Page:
For those who have experienced African dictatorships and gmen rule, this ecological story requires no further transcription. These rulers share the same history with the lone acacia tree, in defiance of African diversity and the complexity and tumult of their own countries. In its glory days, an African dictatorship or gman rule usually stands out as unique, majestic, and highly attractive in intent, deeds and outlook. Unfortunately, it is nearly always base and highly deceptive, with much of its realities couched in propaganda and image building. Internally, such a regime is closely knit but only held together by the leader and not institutions or impartially applied rules. Unquestioned loyalty to the leader is built around sharing of opportunities, resources and benefits, through corruption, cronyism, sectarianism etc., and by use of resources (bribery) and fear (suppression and oppression) to ward off competition. The constant struggle is for self-perpetuation, total dominance, and suppression of all dissent.
Internal dissent, like wayward branch growth, is punished by the cutting off of resources and opportunities, and even incarceration, while external competition is actively and vigorously suppressed. The opposition, like under-growths, are stifled and denied space and resources to flourish, or are actively and toxically fought to ensure that their struggles remain inconsequential. Violent police and security agents are let loose upon the opposition, harsh laws are enacted targeting them, and jail on flimsy reasons, rights abuse and even death become the costs of dissent.
As a consequence, while the regime flourishes, all-embracing and sustainable systems and institutions are not built, alternative leaderships are not developed, and platforms for political stability and smooth leadership succession are not established. Instead, regime cronies continue to bask in the illusion of grandeur, permanence and invincibility until, as inevitably does, the end comes with all its tragic consequences.
When that end comes, the leader or dominant system leaves behind a huge political vacuum. Tragically, without systems and effective controls, that vacuum sucks in all manner of players- daredevils, crooks, spoilers, opportunists and even the lucky. Each of these, weak in themselves and, in the absence of a g state, are incapable of holding a country together. The result is the chaos that has followed the fall of all African dictators and gmen (Bokasa, Mobuto, Siad Barre, Gadhafi, Mubarak etc.), and monolithic regimes, such as the communist regimes of Yugoslavia and the Soviet Union. A country then suffers fratricidal wars that tear it apart (Somalia, Libya), and has to face long and very costly struggle to hold together and piece itself back after conflict. Very rarely do early internal contradictions and power contestations help redirect survival to institutional development and collective action rather than to dependence on an individual and his capacity to hold things together. When this happens, the demise of a dictator or gman causes only momentary instability, and power is passed on to successive, albeit, weak leaders. Even then, this buys a country time and enables it to move on. Uniquely, seemingly monolithic leadership and governance systems, such as the Communist leadership in China or the Chama Cha Mapenduzi (CCM) leadership in Tanzania, seem to defy this general dominant-tree rule, with power passing to successive leaders without instability.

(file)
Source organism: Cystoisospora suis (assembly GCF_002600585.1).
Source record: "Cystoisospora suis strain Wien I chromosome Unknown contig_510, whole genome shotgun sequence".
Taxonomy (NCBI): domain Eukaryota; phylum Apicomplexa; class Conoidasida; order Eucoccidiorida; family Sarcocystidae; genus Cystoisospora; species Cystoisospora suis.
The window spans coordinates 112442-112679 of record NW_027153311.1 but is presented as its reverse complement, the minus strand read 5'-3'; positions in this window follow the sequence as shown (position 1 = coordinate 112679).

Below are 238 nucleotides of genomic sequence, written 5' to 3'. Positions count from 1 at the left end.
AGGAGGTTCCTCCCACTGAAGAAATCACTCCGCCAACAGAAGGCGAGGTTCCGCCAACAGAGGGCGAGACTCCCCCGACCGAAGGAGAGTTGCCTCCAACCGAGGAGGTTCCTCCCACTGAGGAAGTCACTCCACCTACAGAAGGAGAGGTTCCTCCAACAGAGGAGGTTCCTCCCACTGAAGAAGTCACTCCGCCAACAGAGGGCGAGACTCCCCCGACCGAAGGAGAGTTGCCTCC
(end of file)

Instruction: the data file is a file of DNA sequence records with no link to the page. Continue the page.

Close examination, however, reveals that, in these countries, in spite their apparent situations, the exercise of State power and leadership succession are actually institutionalised. Opportunities and access to resources are not used as instruments of political coercion and suppression, and there are regular and predictable changes of leaders (through 2-Term limit for Tanzania and generational limit for China) that generate hope and allow critical stabilising adjustments to be made with each succession. These situations are certainly poor excuses for apologists of dictatorial or gman regimes in Africa.
My “Law of Cumulative Error”
Even with the above analysis, some Africans are still wont to reflect on their own situations, and on what they mean in space and time, but remain defiant. In concluding, let me affirm that this is nature’s way from which we humans are not exempt. Let me also add my own third dimension- my “Law of Cumulative Error”- which I coined in my early life in Parliament. By this law, I simply assert that, in politics, the mistakes we make and the failures we suffer do not go away. Instead, they accumulate like sugar on a weighing scale being weighed in the dark. Against a 5kg stone, the first few cups of sugar have virtually no effect on the weighing scale, and a person weighing the sugar has nothing to worry about. As one approaches the 5kg mark, however, a quarter cup or just a few grains of sugar may be sufficient to tip the scale a quantity that, unfortunately, in darkness, we are unable to know.
In the tragic journey in darkness that is the general fate of African dictators and gmen, who knows where their countries are and what additional mistakes shall finally tilt the scale? Even just a day earlier, whoever could have told us that, after 27 years of self-deception, October 30, 2014 was Blaise Campaore’s day of reckoning with the people of Burkina Faso? African dictators must really learn from this and move on.
Prof. Morris Ogenga-Latigo was the Leader of Opposition in the 8th Parliament of Uganda.
Source : The Independent